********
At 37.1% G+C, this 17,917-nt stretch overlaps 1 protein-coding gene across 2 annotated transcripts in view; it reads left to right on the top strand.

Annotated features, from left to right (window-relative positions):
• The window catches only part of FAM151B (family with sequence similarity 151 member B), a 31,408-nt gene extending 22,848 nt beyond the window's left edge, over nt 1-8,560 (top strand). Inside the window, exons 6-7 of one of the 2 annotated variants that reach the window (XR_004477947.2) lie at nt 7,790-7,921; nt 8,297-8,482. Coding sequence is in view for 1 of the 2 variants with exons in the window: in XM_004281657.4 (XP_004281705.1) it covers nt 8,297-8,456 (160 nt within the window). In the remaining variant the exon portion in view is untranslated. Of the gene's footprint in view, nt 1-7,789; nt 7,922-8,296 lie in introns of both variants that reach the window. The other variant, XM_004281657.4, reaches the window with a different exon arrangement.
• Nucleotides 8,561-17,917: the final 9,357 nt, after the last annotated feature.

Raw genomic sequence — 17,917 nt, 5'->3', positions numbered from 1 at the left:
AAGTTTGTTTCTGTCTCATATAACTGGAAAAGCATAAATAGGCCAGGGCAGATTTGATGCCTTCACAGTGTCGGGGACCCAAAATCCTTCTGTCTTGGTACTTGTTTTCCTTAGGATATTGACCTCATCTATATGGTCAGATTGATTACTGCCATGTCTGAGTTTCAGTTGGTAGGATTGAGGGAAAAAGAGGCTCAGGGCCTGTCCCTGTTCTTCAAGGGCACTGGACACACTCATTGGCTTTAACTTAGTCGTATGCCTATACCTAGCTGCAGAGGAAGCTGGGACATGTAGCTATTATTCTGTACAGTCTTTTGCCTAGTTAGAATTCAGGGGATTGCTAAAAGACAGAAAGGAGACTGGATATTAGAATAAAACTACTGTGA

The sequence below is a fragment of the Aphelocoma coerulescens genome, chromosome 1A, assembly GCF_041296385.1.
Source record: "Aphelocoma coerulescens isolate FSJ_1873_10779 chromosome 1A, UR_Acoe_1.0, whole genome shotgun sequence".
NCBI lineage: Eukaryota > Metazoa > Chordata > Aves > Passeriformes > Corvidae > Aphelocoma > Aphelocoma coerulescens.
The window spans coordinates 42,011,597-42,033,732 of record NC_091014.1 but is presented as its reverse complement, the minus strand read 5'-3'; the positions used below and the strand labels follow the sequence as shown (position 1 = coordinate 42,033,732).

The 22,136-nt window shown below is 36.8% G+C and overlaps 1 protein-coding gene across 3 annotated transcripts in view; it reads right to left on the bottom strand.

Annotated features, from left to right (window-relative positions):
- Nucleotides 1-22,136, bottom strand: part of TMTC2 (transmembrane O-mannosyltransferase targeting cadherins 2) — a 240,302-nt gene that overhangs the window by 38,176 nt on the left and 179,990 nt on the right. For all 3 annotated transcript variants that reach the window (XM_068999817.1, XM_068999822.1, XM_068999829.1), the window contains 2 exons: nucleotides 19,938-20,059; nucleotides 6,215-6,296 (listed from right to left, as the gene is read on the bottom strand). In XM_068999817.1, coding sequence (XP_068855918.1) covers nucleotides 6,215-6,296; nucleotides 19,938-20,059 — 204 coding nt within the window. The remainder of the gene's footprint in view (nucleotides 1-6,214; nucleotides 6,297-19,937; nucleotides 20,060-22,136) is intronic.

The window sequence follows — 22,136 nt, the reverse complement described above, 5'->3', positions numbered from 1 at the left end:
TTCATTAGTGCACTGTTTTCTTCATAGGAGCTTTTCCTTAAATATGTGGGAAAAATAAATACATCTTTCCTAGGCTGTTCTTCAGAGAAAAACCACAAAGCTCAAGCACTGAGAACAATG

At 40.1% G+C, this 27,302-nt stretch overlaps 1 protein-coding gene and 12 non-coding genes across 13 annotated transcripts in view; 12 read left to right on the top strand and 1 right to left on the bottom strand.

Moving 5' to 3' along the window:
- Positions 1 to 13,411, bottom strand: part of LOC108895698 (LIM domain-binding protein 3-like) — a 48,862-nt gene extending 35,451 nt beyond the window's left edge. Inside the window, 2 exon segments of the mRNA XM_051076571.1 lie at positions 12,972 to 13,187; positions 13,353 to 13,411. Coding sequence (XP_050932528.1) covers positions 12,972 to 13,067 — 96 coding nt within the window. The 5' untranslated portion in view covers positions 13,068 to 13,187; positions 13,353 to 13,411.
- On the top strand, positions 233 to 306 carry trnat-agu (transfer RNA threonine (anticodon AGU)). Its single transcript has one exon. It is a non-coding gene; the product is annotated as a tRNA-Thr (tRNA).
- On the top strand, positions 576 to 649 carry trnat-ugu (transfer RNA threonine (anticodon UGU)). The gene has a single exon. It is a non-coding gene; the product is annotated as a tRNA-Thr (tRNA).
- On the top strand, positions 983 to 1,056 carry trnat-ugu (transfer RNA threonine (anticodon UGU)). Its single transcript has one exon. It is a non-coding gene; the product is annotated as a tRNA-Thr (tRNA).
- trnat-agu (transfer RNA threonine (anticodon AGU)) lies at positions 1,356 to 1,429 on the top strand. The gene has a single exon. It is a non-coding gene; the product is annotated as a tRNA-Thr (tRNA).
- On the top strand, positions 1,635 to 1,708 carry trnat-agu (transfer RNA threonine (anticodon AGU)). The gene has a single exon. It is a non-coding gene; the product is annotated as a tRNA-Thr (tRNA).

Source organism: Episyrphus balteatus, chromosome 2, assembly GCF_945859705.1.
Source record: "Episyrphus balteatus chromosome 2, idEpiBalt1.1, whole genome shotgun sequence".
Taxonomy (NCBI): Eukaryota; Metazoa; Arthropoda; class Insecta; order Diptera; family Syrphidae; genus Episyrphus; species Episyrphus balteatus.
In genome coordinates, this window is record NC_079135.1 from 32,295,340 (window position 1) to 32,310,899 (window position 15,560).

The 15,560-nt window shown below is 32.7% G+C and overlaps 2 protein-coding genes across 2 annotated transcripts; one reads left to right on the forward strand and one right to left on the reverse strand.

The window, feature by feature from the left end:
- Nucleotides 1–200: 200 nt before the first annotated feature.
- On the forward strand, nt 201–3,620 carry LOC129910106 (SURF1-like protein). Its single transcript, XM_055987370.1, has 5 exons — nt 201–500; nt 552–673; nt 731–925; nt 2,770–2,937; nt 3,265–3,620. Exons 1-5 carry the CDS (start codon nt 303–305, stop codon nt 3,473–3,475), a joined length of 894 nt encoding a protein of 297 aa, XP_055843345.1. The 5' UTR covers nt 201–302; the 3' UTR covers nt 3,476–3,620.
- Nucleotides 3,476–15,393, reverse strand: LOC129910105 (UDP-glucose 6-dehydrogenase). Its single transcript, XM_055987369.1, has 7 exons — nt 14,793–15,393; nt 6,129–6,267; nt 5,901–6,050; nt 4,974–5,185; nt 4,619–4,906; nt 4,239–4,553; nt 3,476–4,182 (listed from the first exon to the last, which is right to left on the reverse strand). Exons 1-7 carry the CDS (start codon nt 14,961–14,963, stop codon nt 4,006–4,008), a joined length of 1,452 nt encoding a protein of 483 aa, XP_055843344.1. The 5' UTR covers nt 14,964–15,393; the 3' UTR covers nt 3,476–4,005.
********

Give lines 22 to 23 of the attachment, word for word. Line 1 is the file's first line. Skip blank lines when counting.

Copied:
- trnat-agu (transfer RNA threonine (anticodon AGU)) lies at positions 1,356 to 1,429 on the top strand. The gene has a single exon. It is a non-coding gene; the product is annotated as a tRNA-Thr (tRNA).
- On the top strand, positions 1,635 to 1,708 carry trnat-agu (transfer RNA threonine (anticodon AGU)). The gene has a single exon. It is a non-coding gene; the product is annotated as a tRNA-Thr (tRNA).